Since this purchased consisted of the module only, I had to build a complete frame and axle assembly for it to sit on. Originally, I was going to have the trailer builder fabricate it all from scratch, but they were running way behind schedule due to some employee problems that left them without a primary welder, and I was already way over budget. So, I went looking for a F350 or F450 cab chassis rear frame and suspension. I found a 2006 F350 frame section with the springs still attached for $350.00, so I jumped on it.



My neighbor giving me a hand with the pressure washing.




This is a 10,000 lb. Rockwell Trailer Axle, just like the one I put under the 1993 version.


Last edited:


Expedition Leader
Continued - Page 4

The frame was built to my design and specifications.

Narrow Frame - 01 - edited - 02.jpg








I also ordered a set of Alcoa dually outer wheels with stainless center caps for it. The tires are the new ones from the 1993 version and I put another set of slightly used ones on it.

Last edited:


Expedition Leader
Continued - Page 5

When I finally got to bring it home it was almost 8:00 pm, so I didn’t really get a chance to look it over very well. Once I got it backed into the driveway, disconnected, and leveled up, I went inside and crashed. The next day I was outside working on it when I happened to sit down on the tailgate of my truck, which was parked parallel to it and about 30’ away. I turned my head towards it and I could not believe what I was seeing. The wheels were not centered in the wheel well!


I grabbed my tape measure and checked the measurements and sure enough the axel was sitting too far back, and is very noticeable when you stand back and look at it directly from the side.

IMG_0265 - modified.JPG

The camera is tripod mounted and located 90° to, and in line with the center of the wheel well. It’s about 24” off the ground (that was as low as the tripod would go) and the axle center is approximately 16” off the ground. The point being, the camera angle was not what was making it look this way.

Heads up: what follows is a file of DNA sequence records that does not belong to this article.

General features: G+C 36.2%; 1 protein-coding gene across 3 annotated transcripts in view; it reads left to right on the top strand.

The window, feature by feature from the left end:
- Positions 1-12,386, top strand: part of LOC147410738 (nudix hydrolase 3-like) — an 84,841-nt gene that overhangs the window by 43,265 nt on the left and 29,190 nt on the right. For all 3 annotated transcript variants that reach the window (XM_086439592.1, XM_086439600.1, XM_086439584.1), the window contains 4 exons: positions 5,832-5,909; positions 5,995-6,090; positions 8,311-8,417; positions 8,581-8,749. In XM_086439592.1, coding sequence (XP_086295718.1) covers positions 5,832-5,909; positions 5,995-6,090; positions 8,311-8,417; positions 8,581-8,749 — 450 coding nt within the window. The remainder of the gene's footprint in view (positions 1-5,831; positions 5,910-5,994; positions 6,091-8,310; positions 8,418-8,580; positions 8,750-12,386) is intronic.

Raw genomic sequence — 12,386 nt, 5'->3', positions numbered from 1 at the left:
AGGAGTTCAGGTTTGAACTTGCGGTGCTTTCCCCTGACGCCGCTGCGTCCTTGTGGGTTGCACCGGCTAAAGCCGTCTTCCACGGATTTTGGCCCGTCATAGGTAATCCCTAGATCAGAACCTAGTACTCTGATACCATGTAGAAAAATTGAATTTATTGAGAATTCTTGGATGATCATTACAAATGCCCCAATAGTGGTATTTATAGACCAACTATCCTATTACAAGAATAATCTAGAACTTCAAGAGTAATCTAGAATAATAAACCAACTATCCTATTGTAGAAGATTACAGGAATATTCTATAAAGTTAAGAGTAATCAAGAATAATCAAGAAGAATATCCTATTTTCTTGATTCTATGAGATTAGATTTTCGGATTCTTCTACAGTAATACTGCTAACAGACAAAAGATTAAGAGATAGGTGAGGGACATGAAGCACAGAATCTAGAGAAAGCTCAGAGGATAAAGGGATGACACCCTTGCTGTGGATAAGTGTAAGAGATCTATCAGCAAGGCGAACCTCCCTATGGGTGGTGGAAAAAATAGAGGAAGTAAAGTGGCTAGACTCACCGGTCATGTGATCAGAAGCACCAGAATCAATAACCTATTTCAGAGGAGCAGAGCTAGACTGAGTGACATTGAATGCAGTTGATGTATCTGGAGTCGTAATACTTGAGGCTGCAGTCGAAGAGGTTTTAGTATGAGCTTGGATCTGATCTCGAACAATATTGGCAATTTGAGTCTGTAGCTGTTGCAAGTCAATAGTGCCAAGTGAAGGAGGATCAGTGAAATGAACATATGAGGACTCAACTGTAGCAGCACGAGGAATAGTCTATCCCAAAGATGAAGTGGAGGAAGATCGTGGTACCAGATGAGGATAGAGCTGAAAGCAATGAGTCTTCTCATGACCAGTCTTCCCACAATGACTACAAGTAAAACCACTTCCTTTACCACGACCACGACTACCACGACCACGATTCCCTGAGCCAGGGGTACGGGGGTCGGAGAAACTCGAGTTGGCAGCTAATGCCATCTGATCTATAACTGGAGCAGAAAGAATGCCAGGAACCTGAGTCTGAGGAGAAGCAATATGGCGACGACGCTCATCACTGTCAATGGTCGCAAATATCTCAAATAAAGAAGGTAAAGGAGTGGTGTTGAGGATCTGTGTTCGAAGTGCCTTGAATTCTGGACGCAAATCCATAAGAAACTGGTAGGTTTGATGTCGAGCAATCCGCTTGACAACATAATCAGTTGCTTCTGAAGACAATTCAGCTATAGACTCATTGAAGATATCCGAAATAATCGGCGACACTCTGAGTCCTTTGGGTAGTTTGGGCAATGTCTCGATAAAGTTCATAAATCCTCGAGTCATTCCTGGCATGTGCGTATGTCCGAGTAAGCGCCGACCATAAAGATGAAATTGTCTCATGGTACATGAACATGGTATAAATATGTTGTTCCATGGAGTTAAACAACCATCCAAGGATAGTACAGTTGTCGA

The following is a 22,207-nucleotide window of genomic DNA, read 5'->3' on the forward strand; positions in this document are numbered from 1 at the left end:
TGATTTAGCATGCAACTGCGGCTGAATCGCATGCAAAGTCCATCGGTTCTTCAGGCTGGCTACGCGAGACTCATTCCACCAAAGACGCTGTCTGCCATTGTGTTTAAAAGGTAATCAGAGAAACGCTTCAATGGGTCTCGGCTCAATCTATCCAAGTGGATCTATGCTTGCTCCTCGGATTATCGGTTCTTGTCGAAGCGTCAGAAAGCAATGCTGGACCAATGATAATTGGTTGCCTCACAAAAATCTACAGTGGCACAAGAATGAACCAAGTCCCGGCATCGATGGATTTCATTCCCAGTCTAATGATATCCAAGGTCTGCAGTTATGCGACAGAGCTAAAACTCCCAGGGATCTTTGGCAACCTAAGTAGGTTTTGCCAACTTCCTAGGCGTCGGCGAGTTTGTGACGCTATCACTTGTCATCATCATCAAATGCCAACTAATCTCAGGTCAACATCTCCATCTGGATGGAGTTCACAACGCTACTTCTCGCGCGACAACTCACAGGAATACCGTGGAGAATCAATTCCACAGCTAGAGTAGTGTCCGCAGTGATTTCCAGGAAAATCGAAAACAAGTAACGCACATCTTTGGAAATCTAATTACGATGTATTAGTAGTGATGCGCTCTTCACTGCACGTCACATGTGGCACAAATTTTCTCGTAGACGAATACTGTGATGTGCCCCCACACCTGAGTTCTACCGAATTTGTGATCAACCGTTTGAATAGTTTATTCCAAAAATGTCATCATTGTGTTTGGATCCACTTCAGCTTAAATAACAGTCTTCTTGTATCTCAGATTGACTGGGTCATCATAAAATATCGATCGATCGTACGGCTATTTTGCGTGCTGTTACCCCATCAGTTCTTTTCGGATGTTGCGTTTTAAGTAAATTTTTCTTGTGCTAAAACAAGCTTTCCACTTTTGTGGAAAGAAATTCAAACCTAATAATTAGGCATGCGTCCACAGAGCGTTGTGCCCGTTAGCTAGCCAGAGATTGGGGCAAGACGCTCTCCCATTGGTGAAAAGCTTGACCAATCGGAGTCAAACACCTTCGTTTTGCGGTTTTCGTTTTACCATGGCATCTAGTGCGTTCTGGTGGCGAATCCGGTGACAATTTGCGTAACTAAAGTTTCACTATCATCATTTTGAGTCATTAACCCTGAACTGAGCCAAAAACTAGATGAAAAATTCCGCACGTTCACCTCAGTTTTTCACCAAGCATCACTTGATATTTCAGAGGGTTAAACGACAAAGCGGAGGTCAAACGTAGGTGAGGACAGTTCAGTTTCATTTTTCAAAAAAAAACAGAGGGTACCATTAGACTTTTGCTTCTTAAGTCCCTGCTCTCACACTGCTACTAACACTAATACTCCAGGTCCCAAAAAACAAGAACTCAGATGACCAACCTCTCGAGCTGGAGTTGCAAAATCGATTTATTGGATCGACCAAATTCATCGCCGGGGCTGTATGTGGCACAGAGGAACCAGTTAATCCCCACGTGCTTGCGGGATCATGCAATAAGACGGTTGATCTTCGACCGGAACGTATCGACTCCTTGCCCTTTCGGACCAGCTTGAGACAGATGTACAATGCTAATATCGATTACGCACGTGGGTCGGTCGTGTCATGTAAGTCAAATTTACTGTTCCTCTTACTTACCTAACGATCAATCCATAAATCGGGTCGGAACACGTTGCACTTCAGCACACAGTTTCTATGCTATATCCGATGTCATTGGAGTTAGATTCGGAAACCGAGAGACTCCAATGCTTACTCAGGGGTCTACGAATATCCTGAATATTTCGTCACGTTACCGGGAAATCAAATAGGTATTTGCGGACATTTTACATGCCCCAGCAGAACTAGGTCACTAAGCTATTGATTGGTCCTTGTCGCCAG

The axle needed to move 1 - 3/8” forward to be in the center of the wheel well like it was when it was mounted on the F450 truck frame. The wheel well is 38” wide, which puts the center at 19”. The axle is sitting with 17 - 5/8” to the rear wheel well edge, and 20 - 3/8” to the front wheel well edge. 1 - 3/8” doesn’t sound like much, but when you stand off to the side and look at it, it is a BIG difference.

Since the axle and springs were already factory mounted, that means the body was mounted too far forward. And since the rear bumper matched the body correctly, that means the rear extension was built too short.

Both sides are the same, and we spent several hours checking and verifying all of this.

So after a week of discussions, back to the builder’s shop it went. The only solution I could live with was to have the body unbolted and slid back 1 - 3/8”, new holes drilled, and re-bolted in place. Fortunately, the frame extensions that mount the rear step bumper are adjustable and had one hole left, so that was just enough to make the bumper match the body without having to redo any welds.


Once I got it back home, I felt so relieved because I knew even if other people didn’t see it or say anything about it, I would know and that would drive me crazy. This will probably be the last big project I do, so I want it to be right!

​Stay tuned, more to come...
Last edited: